As a popular saying goes, “Breastfeeding is good for the baby.” But the right one should have been, “Breastfeeding is good for both the mommy and the baby,” highlighting many mutual benefits it brings.
Main benefits of breastfeeding
Ensures a healthy baby, well-protected from viruses and bacteria
Breastfed babies are less prone to pneumonia, colds, and viruses because breast milk contains a good amount of antibodies, especially the first milk or colostrum, which provides several antibodies and high amounts of immunoglobulin A (IgA). 
Mothers exposed to bacteria or viruses also start producing antibodies that are then passed on to the baby during feeding. New moms with the flu will provide babies with pathogen-fighting antibodies, so antibodies from the mother and breast milk combine to make a healthier baby.
Reduces the risk of disease and provides long-term protection for the baby
Apart from providing antibodies, breastfeeding also reduces the risk of babies developing chronic conditions. This is especially true for babies that receive breast milk exclusively.
Two or more months of breastfeeding reduce middle ear infections by 50%, respiratory tract infections by up to 72%, sudden infant death syndrome by 50%, intestinal tissue damage by around 60%, allergic disease by up to 42%, the risk of Type 1 Diabetes by up to 30% and type 2 diabetes by up to 42%, and gut infection by 64% up to two months after breastfeeding has stopped.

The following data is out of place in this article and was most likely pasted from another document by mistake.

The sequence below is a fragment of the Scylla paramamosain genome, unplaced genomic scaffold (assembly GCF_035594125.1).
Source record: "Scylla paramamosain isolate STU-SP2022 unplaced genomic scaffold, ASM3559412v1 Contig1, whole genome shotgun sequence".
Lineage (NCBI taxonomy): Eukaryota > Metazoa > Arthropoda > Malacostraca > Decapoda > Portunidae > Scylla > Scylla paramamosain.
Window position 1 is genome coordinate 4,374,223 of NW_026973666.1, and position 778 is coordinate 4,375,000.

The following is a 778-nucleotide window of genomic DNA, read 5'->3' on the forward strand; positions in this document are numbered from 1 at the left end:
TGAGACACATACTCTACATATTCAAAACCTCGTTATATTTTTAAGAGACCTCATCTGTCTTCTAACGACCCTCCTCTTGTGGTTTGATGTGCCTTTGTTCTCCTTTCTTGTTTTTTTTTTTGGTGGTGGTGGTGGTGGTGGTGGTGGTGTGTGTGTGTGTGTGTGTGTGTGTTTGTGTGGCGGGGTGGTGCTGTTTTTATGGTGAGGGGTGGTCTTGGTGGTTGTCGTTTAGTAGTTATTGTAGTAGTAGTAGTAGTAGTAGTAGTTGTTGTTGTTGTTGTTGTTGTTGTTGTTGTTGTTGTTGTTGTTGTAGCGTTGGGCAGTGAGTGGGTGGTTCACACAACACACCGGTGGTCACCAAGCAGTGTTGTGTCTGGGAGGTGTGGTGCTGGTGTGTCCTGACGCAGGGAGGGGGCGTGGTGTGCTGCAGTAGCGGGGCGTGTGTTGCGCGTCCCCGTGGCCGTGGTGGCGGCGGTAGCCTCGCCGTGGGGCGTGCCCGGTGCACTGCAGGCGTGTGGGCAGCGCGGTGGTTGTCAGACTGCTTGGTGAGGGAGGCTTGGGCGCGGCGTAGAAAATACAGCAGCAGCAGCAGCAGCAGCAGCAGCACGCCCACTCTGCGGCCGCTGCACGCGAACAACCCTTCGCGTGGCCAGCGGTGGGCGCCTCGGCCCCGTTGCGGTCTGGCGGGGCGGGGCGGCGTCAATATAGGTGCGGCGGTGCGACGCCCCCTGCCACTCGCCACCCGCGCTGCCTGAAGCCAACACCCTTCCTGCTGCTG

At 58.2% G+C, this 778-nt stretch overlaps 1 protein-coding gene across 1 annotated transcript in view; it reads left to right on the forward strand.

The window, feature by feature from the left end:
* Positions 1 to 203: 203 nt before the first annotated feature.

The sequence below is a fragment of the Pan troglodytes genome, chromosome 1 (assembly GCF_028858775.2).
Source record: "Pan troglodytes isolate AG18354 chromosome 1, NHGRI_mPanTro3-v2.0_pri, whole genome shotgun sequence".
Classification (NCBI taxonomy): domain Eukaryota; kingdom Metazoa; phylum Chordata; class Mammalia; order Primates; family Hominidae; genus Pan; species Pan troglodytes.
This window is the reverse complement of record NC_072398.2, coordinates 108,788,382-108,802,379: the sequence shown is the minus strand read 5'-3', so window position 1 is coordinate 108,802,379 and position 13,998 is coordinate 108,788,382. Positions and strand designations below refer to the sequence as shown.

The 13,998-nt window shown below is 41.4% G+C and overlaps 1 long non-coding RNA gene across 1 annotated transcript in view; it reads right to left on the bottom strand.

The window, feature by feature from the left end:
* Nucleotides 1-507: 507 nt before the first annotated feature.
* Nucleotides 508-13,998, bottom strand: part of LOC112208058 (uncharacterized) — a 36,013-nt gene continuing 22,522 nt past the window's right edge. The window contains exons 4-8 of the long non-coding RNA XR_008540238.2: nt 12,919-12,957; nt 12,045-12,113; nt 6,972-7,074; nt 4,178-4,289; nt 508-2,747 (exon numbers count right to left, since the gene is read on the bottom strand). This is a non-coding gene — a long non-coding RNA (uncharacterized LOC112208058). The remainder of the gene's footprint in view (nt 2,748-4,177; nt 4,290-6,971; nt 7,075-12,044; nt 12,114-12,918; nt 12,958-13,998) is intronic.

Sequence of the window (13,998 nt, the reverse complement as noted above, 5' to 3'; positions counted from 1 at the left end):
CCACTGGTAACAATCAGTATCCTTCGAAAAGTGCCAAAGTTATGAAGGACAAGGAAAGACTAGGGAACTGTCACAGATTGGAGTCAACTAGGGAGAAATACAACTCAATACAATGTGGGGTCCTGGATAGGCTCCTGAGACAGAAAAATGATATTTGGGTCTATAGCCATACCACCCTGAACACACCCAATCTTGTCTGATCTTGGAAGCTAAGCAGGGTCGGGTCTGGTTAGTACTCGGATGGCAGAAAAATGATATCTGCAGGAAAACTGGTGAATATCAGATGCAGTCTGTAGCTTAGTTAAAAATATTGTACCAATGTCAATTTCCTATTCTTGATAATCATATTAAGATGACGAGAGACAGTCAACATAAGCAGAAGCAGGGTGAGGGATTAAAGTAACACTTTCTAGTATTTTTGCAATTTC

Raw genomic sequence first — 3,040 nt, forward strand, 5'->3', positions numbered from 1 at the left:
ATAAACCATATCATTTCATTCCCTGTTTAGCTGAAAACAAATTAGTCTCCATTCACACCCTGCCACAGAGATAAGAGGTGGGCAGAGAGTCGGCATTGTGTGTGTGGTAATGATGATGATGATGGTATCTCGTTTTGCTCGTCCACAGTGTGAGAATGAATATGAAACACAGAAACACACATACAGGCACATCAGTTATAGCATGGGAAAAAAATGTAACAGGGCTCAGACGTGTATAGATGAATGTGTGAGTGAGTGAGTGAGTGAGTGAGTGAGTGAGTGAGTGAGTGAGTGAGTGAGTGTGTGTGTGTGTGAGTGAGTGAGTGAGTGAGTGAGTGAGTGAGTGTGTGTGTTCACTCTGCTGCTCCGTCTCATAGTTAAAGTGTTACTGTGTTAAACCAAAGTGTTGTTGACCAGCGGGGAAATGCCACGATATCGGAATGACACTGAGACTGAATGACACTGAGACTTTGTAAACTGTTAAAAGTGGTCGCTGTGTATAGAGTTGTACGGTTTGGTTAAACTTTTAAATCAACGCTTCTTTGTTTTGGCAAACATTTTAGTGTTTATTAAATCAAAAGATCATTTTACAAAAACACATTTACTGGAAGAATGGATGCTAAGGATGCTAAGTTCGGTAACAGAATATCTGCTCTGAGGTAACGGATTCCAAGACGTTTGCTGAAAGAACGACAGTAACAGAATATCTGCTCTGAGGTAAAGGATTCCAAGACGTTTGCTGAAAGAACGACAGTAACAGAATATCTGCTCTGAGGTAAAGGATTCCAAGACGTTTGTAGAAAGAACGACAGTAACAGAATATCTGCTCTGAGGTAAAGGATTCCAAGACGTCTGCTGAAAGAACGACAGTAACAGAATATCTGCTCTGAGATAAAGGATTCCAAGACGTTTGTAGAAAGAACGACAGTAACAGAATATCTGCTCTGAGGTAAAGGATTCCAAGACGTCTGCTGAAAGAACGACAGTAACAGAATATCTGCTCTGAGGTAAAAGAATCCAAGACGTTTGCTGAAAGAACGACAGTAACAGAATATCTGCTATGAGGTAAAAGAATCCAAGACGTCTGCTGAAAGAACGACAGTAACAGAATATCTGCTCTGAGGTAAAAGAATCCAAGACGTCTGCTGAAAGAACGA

There’s also a 20% reduction in the risk of childhood leukemia for babies breastfed for six months or longer.
Breast milk provides babies with the ideal nutrients they need
Breastfed babies are not only healthier because of the antibodies from the milk, but also because of all the nutrients. Colostrum, in particular, is high in protein, packed with beneficial compounds and low in sugar.
It’s abundant during the first days after birth. Now you know why health authorities strongly recommend that a mother sticks to exclusive breastfeeding for at least 6 months.
With the exception of Vitamin D, breast milk has all the vitamins and minerals your baby needs for their growth and development.
They’re delivered in the right portions, too. And when the baby’s needs change, the composition of breast milk also changes.
Breast milk prevents obesity, promotes healthy weight
Breastfeeding has been known to prevent child obesity and promote healthy weight gain. In fact, breastfed babies have an obesity rate that is 15% to 30% lower than formula-fed babies. Why is this the case, you ask?
- Breastfeeding helps in the development of different gut bacteria that can affect fat storage.
- Breast milk provides more leptin, a key hormone that regulates fat storage and appetite.
- Breastfeeding helps develop healthy eating patterns because breastfed babies self-regulate their milk intake.
Breastfeeding is known to make children smarter
Breastfed babies are said to show better brain development than formula-fed babies. Studies suggest that this may have something to do with the physical intimacy, eye contact and touch that happens between mother and child during breastfeeding.
Studies also showed higher intelligence scores for breastfed babies and a lower risk of developing behavior and learning problems as they grow older.